Case and Commentary
Mar 2016

Expedited Partner Therapy: Clinical Considerations and Public Health Explorations, Commentary 2

Hilary E. Fairbrother, MD, MPH
AMA J Ethics. 2016;18(3):215-228. doi: 10.1001/journalofethics.2016.18.3.ecas3-1603.


Dr. Eptor is facing Nick, an adolescent in the community emergency department (ED). Nick is 16, has been sexually active for about a year, has had three partners in the last six months, and has now noticed green penile discharge for about a week. Nick is otherwise healthy and has no other symptoms. Embarrassed about his symptoms, he drove alone for over two hours to Dr. Eptor’s ED out of fear of being recognized. Based on Nick’s clinical symptoms, Dr. Eptor is fairly confident of a diagnosis of Neisseria gonorrhea urethritis and prescribes 250 mg intramuscular (IM) ceftriaxone plus 1g azithromycin by mouth. He sends off Nick’s specimen for Gram stain and culture.

Dr. Eptor is also concerned about Nick’s partners. He recently overheard fellow physicians talk about prescribing a double dose of an antibiotic to cover a potential infection in a partner, something they called “expedited partner therapy.” Dr. Eptor practices in a rural area and mostly deals with members of the local farming community. He has not seen an adolescent with a sexually transmitted infection (STI) in almost five years and generally feels uncomfortable working with this population of patients. Coincidentally, he is currently being sued for misdiagnosing acute coronary syndrome (ACS) as gastric reflux three months ago, so he is feeling uneasy and on edge about making a misstep.

Dr. Eptor struggles as he thinks about Nick and his three female partners. “How could I prescribe something to a person I have never met? What if one has an adverse reaction or doesn’t respond to the medication? Is it ethically justifiable for me to prescribe ceftriaxone, an IM medication?” Dr. Eptor knows that resistance to gonorrhea treatment has been increasing but he doesn’t know the specific resistance profile for the area where Nick lives.

After some reflection, Dr. Eptor also becomes concerned that if he doesn’t provide Nick with additional prescriptions, Nick’s potentially asymptomatic partners might not ever seek care and could develop complications. Dr. Eptor doesn’t want to be responsible for missing an opportunity to treat a subclinical infection in a young woman and risk her developing pelvic inflammatory disease (PID), which could compromise her fertility. He wonders about the scope of his public health role in this case and isn’t sure whether the decision he makes will be compliant with his state’s regulations and institution’s guidelines and protected from a legal standpoint.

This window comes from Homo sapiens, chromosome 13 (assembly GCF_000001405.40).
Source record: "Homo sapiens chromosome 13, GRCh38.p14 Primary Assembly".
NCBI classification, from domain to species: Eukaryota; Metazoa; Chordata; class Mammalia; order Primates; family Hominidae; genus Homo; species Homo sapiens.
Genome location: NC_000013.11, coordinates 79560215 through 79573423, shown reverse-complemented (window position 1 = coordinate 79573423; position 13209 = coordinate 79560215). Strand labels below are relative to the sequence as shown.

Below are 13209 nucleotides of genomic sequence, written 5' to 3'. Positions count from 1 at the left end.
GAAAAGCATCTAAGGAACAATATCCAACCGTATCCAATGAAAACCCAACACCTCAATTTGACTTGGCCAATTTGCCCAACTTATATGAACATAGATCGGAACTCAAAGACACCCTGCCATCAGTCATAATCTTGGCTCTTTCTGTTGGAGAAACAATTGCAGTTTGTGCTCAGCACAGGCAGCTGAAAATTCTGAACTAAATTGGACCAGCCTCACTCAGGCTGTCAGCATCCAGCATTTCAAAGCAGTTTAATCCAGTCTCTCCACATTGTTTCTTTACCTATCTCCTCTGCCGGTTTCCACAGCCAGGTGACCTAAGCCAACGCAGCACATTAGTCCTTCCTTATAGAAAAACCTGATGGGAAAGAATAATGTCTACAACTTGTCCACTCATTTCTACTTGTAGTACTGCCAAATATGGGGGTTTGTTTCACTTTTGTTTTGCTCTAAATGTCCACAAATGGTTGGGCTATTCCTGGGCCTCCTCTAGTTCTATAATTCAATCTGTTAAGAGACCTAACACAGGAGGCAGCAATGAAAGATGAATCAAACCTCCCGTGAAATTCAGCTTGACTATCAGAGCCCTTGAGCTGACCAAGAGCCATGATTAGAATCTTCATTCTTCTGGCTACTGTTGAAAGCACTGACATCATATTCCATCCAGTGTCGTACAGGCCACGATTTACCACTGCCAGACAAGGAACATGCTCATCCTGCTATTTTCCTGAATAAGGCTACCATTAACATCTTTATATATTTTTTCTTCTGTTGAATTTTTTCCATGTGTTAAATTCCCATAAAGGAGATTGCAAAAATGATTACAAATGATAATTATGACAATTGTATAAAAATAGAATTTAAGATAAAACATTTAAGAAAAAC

Commentary 2

In this case, Dr. Eptor is faced with the decision of how best to treat a probable sexually transmitted infection (STI) in his adolescent patient, Nick, and whether to prescribe for Nick’s asymptomatic partners. This case thus pertains to expedited partner therapy (EPT) and partner-delivered patient therapy (PDPT). EPT involves a clinician treating an STI patient’s sex partners without actually seeing them in person [1]; PDPT happens when a clinician writes additional prescriptions for the patient’s sex partners that are delivered to those partners by the patient. In other words, EPT and PDPT constitute a kind of proxy health care delivery that work best when the clinician’s actual in-person patient serves as a reliable messenger. Currently, the Centers for Disease Control and Prevention (CDC) advises that EPT only be used to treat suspected chlamydia and gonorrhea in patients with opposite-sex partners [2]. Multiple ethical and legal questions arise about EPT and PDPT, which are discussed here.

EPT and “Nontraditional” Clinician-Patient Relationships

Several considerations favor the use of EPT. One source of ethical complexity in this case, from the clinician’s point of view, is the high probability that Nick has infected his sex partners. When one patient is treated and his sex partners are not, infection recurrence for the initially treated patient is possible. In response to this risk for this particular patient, Dr. Eptor could recommend to Nick that he abstain from all sexual relations with any partners until they are all treated and, if need be, cured. There is also a public health risk that the clinician must consider—that others in the community might be infected.